Eustress is a positive and adaptive response to stress that can lead to a sense of fulfillment or other positive feelings.
The difference between eustress (the good kind) and distress (the bad kind)?
Yep, good old perception is really what determines whether or not we get caught in a negative feedback loop or quickly recover from stress.
An adaptive response to stress is marked by a short recovery time. Resilience corresponds to a fast and efficient response to stress.
People who perceive stress as a threat, normally have longer recovery times.
Other people perceive stress as a challenge, allowing their bodies to self-regulate and manage stress in healthy ways.
Stress actually promotes neuroplasticity, our brain’s ability to reshape itself throughout life because it can give us an experience of novelty, potentially restructuring our brains to healthier patterns.
The problem is long-term stress and a lack of ability to manage it.
To Perceive or Not to Perceive
Abiola Keller and colleagues decided to test how the perception of stress influences health in a study by the University of Wisconsin. They brought participants in and asked them this:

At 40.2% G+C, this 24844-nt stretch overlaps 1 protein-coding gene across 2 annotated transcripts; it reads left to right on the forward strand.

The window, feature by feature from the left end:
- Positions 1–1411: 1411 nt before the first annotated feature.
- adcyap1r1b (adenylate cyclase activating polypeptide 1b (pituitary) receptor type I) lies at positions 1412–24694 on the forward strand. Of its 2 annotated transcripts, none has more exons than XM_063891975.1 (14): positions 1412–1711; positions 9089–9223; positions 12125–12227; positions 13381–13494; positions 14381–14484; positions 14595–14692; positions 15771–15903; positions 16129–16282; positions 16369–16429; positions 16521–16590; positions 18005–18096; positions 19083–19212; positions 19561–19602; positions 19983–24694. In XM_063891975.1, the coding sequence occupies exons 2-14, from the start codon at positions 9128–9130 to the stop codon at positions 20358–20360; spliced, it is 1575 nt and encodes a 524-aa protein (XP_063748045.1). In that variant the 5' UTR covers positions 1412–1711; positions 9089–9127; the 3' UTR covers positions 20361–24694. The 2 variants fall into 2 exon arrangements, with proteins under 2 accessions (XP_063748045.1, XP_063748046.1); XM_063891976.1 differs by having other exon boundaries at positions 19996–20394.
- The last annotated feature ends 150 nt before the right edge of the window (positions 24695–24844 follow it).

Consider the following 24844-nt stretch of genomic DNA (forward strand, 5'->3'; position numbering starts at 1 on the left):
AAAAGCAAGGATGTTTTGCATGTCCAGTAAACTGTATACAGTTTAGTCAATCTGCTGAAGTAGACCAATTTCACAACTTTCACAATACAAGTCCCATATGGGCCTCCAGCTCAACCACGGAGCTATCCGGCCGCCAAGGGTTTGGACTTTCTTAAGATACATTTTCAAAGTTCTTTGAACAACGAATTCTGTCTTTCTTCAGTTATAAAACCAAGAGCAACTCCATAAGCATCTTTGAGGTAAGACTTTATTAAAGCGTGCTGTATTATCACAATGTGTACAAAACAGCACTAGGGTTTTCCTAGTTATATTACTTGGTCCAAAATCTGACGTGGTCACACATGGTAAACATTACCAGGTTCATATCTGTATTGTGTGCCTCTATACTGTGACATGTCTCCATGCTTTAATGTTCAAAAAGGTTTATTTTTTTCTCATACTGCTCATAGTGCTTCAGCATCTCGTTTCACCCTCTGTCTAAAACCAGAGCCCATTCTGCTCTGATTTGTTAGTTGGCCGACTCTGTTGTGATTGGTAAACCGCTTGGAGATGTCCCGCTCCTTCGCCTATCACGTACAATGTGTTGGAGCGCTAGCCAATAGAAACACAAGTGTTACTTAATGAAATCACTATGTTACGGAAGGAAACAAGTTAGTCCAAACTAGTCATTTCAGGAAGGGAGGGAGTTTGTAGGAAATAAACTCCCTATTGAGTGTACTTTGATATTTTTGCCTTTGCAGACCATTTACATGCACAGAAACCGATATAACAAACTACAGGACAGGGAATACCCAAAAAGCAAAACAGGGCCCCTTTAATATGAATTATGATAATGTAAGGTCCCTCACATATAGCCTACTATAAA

How much does stress affect your health?
- People who reported stress to have a big toll on their health had 43% increased risk of dying.
- People who perceived stress to have little or no impact on their health had the lowest risk of dying and were the healthiest.
Yoga teaches us to cure what need not be endured and endure what cannot be cured.
– B.K.S. Iyengar
Thanks Cat, now how does this all relate to yoga?
It doesn’t, I just wanted to look smart and talk brainy stuff. Kidding!
If you’ve ever been to a yoga class and you’re not a former dancer or super flexible, you’ve probably experienced a whole lot of stress. The good kind that is.
Let’s put it this way, it’s challenging. When I started doing yoga, I could hardly breathe in downward dog.
We’re applying stress to our muscles and using mindfulness practices to cope with that stress.
Disengaging from the stressor and moving quickly towards recovery through stillness and awareness, by focusing more on what our body is telling us and less in our thought patterns.
Awareness is for yoga what perception is for stress: pivotal.
But How Exactly Does it Work?
I’ll start by saying there’s a ton of science about meditation and mindfulness but not so much about yoga.